Germany remains the largest employer in absolute figures (17.5 per cent of the total workforce) with an employment growth of 9.2 per cent (+48,897 employees) between 2010 and 2012. It is followed by France, the UK, Italy and Spain (all between 14.13 per cent and 10.38 per cent of the workforce). In total around 68 per cent of the sector’s workforce is employed in those five countries.

Productivity in the industry showed a strong increase in 2012, with the average turnover per worker at 24,800 euros – a rise of 20.5 per cent compared to 2010 (20,640 euros). This figure should be regarded cautiously, however, says EFCI because it is caused mainly by data updates and new calculation methods in Denmark, Switzerland, the Netherlands and Norway. So in reality the national situations in most countries have only changed slightly, with only Slovenia, Belgium, Austria and Spain showing important actual increases.

In terms of work organisation, cleaning still remains an occupation predominantly performed outside the usual periods of occupation of the premises. This is particularly true for office cleaning, but also applies to commercial premises or buildings with public access. On an EU average, cleaning services are carried out either early in the morning (24 per cent) or in the late afternoon/early evening (38 per cent).

In Norway, Finland and Sweden however, daytime cleaning has become the norm and represents respectively 80 per cent, 75 per cent and 70 per cent of the total. Poland is at the fourth place with 50 per cent of cleaning services performed during the day followed by Denmark and Belgium, where it covers almost half of the total. In the rest of Europe, daytime cleaning remains limited - the average of 32 per cent is reduced to 12.7 per cent if those six countries are not taken into account in the calculation.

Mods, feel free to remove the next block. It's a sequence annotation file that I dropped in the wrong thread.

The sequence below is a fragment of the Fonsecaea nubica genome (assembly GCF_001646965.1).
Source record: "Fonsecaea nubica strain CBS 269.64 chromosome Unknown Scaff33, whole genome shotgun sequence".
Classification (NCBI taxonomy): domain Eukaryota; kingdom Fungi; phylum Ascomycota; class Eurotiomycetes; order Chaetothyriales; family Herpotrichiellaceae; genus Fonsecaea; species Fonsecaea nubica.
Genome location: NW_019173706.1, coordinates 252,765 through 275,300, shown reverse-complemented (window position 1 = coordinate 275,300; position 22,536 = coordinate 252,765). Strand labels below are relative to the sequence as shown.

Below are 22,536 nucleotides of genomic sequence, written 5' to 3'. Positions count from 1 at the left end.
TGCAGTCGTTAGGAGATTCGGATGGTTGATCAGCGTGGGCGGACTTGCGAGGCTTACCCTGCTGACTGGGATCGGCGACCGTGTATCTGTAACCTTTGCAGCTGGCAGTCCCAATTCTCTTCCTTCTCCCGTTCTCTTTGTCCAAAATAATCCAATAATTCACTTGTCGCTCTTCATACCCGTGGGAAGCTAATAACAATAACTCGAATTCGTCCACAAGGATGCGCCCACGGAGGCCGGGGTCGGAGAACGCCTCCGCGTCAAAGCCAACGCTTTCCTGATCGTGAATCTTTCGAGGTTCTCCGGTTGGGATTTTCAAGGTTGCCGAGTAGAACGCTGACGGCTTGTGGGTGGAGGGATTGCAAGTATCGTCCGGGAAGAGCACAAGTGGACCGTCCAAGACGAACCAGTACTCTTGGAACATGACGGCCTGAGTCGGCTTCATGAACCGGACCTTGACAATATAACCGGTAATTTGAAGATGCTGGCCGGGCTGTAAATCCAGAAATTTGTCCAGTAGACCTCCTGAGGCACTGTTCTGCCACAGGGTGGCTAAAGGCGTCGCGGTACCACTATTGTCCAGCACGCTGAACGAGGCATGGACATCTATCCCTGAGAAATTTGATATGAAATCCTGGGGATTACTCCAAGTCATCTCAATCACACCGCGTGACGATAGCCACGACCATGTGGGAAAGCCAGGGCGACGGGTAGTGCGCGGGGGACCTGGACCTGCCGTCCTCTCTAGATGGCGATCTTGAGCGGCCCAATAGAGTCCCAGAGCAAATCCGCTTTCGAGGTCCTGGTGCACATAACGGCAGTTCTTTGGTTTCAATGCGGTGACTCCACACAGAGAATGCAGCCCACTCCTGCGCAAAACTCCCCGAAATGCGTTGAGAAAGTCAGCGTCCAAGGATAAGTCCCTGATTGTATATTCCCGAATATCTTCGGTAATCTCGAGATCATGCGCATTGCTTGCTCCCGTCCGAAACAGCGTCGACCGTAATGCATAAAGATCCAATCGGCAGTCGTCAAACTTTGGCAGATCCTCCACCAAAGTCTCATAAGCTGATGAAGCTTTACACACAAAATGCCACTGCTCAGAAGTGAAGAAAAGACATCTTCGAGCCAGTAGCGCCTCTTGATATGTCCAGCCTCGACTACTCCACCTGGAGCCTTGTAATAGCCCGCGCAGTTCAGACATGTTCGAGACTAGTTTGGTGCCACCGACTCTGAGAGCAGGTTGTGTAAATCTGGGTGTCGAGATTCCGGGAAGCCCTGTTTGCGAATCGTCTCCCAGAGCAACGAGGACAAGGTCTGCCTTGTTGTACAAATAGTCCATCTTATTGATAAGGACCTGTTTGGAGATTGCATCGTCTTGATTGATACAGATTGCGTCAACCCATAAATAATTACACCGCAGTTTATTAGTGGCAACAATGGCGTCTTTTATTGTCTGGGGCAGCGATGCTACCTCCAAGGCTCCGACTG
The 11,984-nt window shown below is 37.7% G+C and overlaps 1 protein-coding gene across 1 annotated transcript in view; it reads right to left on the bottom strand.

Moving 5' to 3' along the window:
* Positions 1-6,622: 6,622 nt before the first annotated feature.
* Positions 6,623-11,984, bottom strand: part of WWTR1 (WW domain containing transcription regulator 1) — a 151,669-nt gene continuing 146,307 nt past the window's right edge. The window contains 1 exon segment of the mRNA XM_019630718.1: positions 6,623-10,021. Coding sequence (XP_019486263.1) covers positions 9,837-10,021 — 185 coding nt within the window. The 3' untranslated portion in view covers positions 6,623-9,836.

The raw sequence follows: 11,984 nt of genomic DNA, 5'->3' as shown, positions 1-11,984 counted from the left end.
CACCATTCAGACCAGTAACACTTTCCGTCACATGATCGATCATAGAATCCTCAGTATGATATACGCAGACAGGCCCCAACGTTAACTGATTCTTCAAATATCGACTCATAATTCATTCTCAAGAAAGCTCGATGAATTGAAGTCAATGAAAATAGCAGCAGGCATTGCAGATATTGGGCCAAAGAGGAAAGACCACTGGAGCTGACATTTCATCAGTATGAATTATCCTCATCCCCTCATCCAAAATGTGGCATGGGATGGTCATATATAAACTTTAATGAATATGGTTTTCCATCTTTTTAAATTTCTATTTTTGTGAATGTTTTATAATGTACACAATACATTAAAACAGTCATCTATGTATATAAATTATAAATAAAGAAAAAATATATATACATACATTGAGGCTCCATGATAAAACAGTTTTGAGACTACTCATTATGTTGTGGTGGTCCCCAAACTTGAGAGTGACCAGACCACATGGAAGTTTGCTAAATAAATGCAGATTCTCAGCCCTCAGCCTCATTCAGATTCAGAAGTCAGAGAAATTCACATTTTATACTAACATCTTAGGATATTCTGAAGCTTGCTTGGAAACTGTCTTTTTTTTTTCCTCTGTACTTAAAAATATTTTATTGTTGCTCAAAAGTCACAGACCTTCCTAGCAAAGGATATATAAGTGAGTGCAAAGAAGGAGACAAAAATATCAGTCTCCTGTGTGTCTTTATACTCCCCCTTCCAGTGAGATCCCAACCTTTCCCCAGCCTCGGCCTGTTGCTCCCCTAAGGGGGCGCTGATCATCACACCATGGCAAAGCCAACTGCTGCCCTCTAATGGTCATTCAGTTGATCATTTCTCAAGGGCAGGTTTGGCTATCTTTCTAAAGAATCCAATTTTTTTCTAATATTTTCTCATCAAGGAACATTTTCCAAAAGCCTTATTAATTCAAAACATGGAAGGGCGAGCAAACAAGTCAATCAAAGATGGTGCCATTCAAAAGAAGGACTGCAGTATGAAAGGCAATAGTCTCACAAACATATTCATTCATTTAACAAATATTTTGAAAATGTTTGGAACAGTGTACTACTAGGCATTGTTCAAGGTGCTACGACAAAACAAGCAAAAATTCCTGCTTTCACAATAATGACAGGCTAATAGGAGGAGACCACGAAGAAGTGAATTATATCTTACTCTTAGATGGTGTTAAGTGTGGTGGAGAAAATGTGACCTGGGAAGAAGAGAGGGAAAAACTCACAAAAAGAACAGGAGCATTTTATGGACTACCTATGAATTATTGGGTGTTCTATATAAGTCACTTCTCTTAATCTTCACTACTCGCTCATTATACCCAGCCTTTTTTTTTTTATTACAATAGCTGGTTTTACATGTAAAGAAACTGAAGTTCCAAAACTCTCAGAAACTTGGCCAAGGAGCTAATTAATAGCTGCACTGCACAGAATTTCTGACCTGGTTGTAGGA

This illustrates the continuing reluctance of clients to accept daytime cleaning solutions. In their Joint Declaration for the Industry, the EFCI and UNI-Europa stress the benefits daytime cleaning is offering to clients, contractors and employees and show their support to all initiatives aiming to increase daytime cleaning.

Part-time work remains the most frequent form of employment in the industry and covers 67 per cent of the workforce. Finland, however, is one of the examples where full-time employment has taken over. In 2001, part-time work accounted for 60 per cent and this steadily decreased over the years to be stabilised at the level of just 31 per cent in 2012. Together with Poland (30 per cent), the two countries have the lowest levels of part-time work in Europe.

Traditionally women account for the majority of the workforce in cleaning, at 73 per cent of the employee total. Compared to 2010 the EU average of female employment actually decreased by one per cent. The only increases were registered in Sweden (+six per cent) and the UK (+two per cent).

It is interesting to note when looking at a longer timescale (2006-2012) that the average proportion of women in the sector has been steadily decreasing since 2006: from 77 per cent (in 2006) to 75 per cent (in 2008), to 74 per cent (in 2010) and finally to 73 per cent (in 2012).
Another characteristic of employment in the cleaning industry is a high proportion of workers from ethnic minorities or migrant workers. The EU average figure has remained stable since 2010 at 32 per cent.

•The Cleaning Industry in Europe report is available to purchase at 180 euros. Visit www.efci.eu